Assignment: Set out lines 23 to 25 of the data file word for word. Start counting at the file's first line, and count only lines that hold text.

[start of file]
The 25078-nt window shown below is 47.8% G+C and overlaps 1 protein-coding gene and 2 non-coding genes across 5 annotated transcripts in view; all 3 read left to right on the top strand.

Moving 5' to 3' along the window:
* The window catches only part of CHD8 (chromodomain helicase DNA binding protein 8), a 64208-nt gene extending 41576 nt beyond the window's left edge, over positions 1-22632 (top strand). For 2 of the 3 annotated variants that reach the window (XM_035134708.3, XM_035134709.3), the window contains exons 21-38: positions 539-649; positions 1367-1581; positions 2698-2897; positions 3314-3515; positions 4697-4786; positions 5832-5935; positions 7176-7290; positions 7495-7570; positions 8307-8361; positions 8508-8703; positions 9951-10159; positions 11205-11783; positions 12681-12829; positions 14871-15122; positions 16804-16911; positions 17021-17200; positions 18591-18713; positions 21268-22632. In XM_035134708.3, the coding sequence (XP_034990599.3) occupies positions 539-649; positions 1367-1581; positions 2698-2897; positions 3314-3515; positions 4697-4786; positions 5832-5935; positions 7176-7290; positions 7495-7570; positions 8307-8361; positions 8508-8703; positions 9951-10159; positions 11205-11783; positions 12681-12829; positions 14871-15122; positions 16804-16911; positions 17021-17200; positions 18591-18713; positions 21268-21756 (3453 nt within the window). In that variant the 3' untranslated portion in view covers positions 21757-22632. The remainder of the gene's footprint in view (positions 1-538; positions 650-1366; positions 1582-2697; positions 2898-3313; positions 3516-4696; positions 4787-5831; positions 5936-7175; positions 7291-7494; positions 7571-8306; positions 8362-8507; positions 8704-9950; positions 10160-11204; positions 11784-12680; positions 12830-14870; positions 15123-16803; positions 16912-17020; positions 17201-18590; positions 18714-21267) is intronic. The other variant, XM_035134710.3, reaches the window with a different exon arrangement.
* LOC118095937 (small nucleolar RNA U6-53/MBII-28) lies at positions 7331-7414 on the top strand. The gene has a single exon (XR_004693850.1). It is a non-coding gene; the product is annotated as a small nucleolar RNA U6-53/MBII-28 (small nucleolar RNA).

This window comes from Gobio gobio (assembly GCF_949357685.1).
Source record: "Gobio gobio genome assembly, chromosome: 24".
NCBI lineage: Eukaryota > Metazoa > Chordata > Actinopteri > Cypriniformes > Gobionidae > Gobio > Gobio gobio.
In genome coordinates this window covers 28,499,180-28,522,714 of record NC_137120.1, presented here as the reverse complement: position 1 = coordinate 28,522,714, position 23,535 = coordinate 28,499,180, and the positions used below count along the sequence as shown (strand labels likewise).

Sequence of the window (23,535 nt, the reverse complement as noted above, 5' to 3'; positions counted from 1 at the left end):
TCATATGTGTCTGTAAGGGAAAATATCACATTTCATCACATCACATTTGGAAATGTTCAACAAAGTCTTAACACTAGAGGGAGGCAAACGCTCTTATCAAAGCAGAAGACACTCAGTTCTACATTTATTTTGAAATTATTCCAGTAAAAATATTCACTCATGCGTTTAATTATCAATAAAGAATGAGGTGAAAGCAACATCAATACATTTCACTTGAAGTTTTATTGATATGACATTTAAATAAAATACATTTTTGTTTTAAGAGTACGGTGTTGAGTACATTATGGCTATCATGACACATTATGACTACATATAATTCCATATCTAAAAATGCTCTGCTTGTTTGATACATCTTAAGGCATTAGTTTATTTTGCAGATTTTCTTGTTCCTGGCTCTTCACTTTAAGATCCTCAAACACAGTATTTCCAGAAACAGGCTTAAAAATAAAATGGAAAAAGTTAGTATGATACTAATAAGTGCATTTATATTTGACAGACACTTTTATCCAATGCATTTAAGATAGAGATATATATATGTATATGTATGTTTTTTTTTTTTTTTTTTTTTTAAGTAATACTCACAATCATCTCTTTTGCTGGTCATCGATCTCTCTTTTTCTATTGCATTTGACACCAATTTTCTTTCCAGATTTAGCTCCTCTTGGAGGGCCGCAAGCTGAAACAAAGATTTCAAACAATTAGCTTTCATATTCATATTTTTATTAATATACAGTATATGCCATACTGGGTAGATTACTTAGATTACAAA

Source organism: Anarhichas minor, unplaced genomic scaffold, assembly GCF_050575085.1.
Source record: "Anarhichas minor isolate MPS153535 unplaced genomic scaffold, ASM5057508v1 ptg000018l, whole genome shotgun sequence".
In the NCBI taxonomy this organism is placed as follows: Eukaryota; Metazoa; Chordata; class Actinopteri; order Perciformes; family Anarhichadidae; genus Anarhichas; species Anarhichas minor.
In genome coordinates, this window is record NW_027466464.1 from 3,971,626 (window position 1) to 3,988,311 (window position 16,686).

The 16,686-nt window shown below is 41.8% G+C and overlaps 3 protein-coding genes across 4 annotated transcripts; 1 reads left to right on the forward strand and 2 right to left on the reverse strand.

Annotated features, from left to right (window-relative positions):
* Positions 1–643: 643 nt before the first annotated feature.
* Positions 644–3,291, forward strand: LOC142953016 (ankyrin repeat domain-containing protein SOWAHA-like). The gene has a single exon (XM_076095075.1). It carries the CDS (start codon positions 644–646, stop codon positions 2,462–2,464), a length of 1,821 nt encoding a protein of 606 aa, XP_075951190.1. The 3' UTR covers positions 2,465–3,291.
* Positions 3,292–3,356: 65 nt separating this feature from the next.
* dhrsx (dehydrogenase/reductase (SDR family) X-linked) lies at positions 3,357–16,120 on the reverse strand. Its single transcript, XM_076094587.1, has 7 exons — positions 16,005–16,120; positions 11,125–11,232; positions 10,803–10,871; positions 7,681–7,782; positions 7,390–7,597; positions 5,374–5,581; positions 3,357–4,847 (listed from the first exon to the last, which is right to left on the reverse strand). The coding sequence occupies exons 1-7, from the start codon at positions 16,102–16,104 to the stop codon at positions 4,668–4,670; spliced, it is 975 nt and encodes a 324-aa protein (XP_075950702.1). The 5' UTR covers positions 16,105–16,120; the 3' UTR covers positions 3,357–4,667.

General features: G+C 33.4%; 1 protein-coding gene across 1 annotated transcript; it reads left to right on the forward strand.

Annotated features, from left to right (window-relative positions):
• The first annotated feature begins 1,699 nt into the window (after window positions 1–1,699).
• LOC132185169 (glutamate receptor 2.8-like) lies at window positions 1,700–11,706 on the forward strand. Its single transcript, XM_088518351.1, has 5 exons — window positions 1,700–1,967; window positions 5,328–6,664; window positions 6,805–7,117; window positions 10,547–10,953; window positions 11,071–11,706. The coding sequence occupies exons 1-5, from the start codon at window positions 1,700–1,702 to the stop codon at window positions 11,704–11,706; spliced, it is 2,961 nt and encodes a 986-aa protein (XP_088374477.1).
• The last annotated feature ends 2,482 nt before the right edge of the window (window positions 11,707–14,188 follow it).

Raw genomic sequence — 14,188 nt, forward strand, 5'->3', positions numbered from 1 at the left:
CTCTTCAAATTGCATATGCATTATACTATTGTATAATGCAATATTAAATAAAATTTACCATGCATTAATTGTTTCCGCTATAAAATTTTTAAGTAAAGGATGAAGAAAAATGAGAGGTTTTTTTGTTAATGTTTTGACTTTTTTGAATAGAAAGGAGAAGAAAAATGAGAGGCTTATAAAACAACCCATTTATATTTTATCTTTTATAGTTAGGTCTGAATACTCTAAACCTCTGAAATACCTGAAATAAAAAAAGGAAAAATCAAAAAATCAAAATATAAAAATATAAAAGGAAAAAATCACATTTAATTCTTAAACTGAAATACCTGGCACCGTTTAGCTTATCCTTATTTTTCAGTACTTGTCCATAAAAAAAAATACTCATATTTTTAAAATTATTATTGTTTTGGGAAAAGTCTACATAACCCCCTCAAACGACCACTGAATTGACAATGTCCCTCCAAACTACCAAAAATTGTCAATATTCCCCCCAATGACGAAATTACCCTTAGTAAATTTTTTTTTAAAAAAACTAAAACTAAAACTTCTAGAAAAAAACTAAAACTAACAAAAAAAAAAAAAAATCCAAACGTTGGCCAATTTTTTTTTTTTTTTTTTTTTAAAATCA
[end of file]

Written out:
• The first annotated feature begins 1,699 nt into the window (after window positions 1–1,699).
• LOC132185169 (glutamate receptor 2.8-like) lies at window positions 1,700–11,706 on the forward strand. Its single transcript, XM_088518351.1, has 5 exons — window positions 1,700–1,967; window positions 5,328–6,664; window positions 6,805–7,117; window positions 10,547–10,953; window positions 11,071–11,706. The coding sequence occupies exons 1-5, from the start codon at window positions 1,700–1,702 to the stop codon at window positions 11,704–11,706; spliced, it is 2,961 nt and encodes a 986-aa protein (XP_088374477.1).
• The last annotated feature ends 2,482 nt before the right edge of the window (window positions 11,707–14,188 follow it).